Oberharz Yodelling Contest

The Oberharz Yodelling Competition will take place again in 2024.

Yodelling competitions are held every year in the Harz Mountains. These traditional events serve to preserve an old Harz tradition, yodelling. According to the Duden dictionary, yodelling is textless singing and young and old artists aged between 5 and 70 take part. The anniversary event is under the patronage of the Lower Saxony Ministry of Science and Culture. The participants are divided into different age groups and must present a performance consisting of a text and a yodel, i.e. a yodelling song. The performance is judged by an expert jury consisting of 7 jurors* according to specified criteria with grades from 1.0 to 6.0.

The grade 6.0 is the highest grade awarded. The final grade is then calculated by adding up all the grades. The highest and lowest scores will be cancelled beforehand. All participating artists will receive a certificate. The first three winners will receive medals in bronze, silver and gold from the organiser. Cups donated by sponsors will also be presented. The Harz Yodelling Competition was presented to a large television audience on 21 December 2020 under the title "Gottschalk catches up".

How yodelling came to the Harz Mountains

Yodelling is generally only associated with Alpine regions such as Bavaria, Switzerland and Austria, but this is not entirely correct. Although outside the Alps, the Harz, as the northernmost low mountain range in Germany, has an old yodelling tradition. The beginnings date back around 400 years to the mining era in the Harz. Today's modern means of communication, such as the telephone and the internet, did not exist at that time. People communicated with each other verbally. For longer distances over mountains and valleys, people had to come up with something. Yodelling helped here.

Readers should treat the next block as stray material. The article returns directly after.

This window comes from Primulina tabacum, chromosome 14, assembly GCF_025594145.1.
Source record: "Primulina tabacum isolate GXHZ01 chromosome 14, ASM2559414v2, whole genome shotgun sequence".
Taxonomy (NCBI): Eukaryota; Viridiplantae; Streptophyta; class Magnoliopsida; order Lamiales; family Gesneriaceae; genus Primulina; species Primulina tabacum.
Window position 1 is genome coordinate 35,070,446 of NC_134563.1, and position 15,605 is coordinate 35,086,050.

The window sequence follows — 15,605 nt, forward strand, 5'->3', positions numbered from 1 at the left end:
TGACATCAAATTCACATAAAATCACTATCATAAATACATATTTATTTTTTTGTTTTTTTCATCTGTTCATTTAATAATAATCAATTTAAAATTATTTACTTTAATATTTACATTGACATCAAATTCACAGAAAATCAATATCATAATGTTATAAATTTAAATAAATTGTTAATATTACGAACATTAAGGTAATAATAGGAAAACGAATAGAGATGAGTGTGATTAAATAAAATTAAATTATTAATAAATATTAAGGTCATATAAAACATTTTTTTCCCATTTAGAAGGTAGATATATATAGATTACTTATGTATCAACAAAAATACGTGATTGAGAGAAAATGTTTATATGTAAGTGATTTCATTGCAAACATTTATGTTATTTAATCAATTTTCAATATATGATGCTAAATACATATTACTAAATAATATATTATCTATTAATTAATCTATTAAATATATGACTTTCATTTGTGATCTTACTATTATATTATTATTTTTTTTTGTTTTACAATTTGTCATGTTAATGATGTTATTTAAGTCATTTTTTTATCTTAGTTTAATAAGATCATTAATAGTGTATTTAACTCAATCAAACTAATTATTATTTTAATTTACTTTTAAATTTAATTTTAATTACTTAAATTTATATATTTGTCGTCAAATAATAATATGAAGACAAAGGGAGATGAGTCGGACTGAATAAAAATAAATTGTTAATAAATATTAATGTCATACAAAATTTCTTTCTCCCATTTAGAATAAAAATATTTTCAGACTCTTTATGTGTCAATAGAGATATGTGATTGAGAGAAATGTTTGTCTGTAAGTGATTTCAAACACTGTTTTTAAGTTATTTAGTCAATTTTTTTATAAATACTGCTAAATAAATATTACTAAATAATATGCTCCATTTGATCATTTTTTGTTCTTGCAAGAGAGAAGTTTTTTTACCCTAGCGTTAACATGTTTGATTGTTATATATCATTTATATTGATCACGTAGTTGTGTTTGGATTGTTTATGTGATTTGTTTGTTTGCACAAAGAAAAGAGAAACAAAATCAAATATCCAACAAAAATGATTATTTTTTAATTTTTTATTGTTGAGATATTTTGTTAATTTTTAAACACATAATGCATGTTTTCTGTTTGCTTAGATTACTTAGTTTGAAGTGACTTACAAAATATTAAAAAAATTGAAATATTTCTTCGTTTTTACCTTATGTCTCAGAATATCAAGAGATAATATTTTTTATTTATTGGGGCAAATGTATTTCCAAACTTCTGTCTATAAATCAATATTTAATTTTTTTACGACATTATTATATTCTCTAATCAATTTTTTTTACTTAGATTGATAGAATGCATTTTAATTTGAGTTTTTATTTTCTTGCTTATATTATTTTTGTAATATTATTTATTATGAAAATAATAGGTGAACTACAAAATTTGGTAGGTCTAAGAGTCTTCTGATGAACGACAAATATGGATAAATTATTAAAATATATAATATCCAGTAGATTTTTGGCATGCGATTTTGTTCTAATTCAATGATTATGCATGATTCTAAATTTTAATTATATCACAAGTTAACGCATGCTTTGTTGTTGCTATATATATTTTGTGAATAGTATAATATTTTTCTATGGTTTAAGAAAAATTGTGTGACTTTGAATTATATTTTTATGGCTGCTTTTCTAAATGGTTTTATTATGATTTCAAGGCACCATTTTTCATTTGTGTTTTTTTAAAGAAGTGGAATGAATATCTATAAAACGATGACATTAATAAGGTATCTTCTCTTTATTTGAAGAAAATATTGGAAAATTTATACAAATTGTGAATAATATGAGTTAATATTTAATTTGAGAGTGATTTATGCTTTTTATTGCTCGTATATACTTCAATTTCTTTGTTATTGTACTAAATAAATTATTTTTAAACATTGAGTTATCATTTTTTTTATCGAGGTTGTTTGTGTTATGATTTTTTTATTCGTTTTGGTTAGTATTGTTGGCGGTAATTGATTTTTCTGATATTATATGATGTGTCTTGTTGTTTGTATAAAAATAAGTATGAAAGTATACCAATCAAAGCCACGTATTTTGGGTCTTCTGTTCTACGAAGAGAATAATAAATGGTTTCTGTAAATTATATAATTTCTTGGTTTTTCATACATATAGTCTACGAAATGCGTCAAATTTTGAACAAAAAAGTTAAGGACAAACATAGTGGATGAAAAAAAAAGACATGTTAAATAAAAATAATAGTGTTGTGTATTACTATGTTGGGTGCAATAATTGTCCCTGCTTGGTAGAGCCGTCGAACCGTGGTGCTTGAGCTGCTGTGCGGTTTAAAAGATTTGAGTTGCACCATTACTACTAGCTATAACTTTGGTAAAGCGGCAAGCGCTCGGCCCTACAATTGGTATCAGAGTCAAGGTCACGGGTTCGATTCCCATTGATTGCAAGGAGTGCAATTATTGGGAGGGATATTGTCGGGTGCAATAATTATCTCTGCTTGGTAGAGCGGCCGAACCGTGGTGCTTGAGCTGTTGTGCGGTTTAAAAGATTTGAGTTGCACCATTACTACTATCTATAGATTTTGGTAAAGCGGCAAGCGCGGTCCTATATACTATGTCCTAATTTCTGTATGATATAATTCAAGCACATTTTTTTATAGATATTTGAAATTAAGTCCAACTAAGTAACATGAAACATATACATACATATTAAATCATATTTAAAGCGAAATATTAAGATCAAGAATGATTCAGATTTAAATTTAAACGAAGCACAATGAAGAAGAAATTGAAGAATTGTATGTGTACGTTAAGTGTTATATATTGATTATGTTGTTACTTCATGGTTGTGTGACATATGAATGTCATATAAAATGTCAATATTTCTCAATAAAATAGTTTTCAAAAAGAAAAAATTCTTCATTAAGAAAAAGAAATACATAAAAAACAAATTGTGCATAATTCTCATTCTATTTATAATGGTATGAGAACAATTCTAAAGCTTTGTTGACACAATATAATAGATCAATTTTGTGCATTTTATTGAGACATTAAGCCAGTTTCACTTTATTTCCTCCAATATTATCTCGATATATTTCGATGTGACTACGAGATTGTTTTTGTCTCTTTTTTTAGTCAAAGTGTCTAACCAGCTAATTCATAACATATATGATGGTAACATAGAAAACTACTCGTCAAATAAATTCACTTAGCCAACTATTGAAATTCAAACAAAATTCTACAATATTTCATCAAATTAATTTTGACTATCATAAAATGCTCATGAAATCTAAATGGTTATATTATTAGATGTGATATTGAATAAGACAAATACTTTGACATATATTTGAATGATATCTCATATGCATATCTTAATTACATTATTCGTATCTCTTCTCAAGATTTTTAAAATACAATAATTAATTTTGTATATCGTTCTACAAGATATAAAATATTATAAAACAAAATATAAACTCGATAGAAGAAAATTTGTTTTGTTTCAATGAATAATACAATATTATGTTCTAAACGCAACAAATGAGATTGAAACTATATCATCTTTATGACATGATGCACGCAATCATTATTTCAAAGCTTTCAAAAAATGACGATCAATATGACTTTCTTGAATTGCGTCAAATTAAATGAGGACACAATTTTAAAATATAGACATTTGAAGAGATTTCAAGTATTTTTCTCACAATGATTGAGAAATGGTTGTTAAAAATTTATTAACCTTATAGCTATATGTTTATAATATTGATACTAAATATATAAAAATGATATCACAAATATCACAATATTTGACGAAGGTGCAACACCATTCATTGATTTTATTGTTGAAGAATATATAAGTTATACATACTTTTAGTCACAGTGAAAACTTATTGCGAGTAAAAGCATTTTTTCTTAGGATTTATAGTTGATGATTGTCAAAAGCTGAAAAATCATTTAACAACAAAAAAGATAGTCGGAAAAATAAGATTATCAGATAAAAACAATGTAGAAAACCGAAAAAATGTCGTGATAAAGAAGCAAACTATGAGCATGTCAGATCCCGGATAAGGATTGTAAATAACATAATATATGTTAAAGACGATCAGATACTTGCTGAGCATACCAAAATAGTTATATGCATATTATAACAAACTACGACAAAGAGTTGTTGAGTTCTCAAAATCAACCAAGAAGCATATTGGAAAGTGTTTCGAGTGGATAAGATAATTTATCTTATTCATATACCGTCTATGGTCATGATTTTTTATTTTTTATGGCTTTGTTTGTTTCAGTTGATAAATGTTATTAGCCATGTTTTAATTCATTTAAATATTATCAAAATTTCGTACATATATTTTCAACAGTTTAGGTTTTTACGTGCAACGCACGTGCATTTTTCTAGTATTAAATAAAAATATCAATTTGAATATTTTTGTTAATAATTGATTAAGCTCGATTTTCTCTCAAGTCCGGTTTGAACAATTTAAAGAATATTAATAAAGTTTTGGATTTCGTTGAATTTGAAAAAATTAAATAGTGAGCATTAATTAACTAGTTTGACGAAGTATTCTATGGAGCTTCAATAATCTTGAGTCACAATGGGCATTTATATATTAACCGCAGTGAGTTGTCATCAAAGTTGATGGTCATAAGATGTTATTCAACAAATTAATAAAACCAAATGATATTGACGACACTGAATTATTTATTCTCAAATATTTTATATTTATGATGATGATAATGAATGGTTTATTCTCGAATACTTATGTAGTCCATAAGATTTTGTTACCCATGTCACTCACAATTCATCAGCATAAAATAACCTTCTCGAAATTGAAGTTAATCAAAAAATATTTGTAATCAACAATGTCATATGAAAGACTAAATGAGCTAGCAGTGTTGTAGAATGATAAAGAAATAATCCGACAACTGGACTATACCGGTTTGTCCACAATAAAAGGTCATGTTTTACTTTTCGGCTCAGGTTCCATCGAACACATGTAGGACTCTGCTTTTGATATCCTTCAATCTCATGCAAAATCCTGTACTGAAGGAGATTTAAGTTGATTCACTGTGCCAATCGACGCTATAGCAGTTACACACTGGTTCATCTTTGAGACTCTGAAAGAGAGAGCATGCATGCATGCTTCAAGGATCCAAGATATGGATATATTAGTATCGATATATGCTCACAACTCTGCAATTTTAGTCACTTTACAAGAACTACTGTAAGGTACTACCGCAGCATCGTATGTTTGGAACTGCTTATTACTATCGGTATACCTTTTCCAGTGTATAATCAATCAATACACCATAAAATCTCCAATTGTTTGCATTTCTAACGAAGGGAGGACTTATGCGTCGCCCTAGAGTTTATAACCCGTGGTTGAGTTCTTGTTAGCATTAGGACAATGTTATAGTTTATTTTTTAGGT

Yodelling was primarily practised by people who worked in the forest. It was the lumberjacks, woodcutters and charcoal burners who used this form of communication. First and foremost, however, yodelling was a way of expressing joie de vivre. From the 1920s and 1930s onwards, yodelling was further developed musically and competitions were held. Karl Reinecke from Altenau, founder of the Oberharzer Heimatbund, invited people to a yodelling competition for the first time in 1936. A song followed by a yodelling song was required.

©Heimatbund Oberharz